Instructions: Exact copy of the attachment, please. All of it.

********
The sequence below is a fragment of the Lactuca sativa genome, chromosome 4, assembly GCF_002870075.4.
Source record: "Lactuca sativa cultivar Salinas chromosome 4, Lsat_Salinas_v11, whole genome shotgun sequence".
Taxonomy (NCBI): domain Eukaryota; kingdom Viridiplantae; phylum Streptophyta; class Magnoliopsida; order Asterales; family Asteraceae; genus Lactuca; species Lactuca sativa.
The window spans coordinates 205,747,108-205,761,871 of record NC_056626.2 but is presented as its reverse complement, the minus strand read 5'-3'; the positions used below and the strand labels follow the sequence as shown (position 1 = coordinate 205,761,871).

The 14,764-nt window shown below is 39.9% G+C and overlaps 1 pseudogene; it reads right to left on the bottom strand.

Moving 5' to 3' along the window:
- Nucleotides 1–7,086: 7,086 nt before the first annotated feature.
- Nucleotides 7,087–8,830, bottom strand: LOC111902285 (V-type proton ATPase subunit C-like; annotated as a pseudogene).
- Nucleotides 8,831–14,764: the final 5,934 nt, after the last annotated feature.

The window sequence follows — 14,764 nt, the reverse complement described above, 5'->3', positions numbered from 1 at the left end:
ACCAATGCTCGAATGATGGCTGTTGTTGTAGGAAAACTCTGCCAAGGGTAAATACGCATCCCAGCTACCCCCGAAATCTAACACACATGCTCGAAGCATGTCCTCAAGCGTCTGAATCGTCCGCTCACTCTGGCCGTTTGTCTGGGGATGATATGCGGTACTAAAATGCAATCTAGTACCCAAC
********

The sequence below is a fragment of the Lactuca sativa genome, chromosome 4, assembly GCF_002870075.4.
Source record: "Lactuca sativa cultivar Salinas chromosome 4, Lsat_Salinas_v11, whole genome shotgun sequence".
Taxonomy (NCBI): domain Eukaryota; kingdom Viridiplantae; phylum Streptophyta; class Magnoliopsida; order Asterales; family Asteraceae; genus Lactuca; species Lactuca sativa.
The window spans coordinates 205,747,108-205,761,871 of record NC_056626.2 but is presented as its reverse complement, the minus strand read 5'-3'; the positions used below and the strand labels follow the sequence as shown (position 1 = coordinate 205,761,871).

The 14,764-nt window shown below is 39.9% G+C and overlaps 1 pseudogene; it reads right to left on the bottom strand.

Moving 5' to 3' along the window:
- Nucleotides 1–7,086: 7,086 nt before the first annotated feature.
- Nucleotides 7,087–8,830, bottom strand: LOC111902285 (V-type proton ATPase subunit C-like; annotated as a pseudogene).
- Nucleotides 8,831–14,764: the final 5,934 nt, after the last annotated feature.

The window sequence follows — 14,764 nt, the reverse complement described above, 5'->3', positions numbered from 1 at the left end:
ACCAATGCTCGAATGATGGCTGTTGTTGTAGGAAAACTCTGCCAAGGGTAAATACGCATCCCAGCTACCCCCGAAATCTAACACACATGCTCGAAGCATGTCCTCAAGCGTCTGAATCGTCCGCTCACTCTGGCCGTTTGTCTGGGGATGATATGCGGTACTAAAATGCAATCTAGTACCCAAC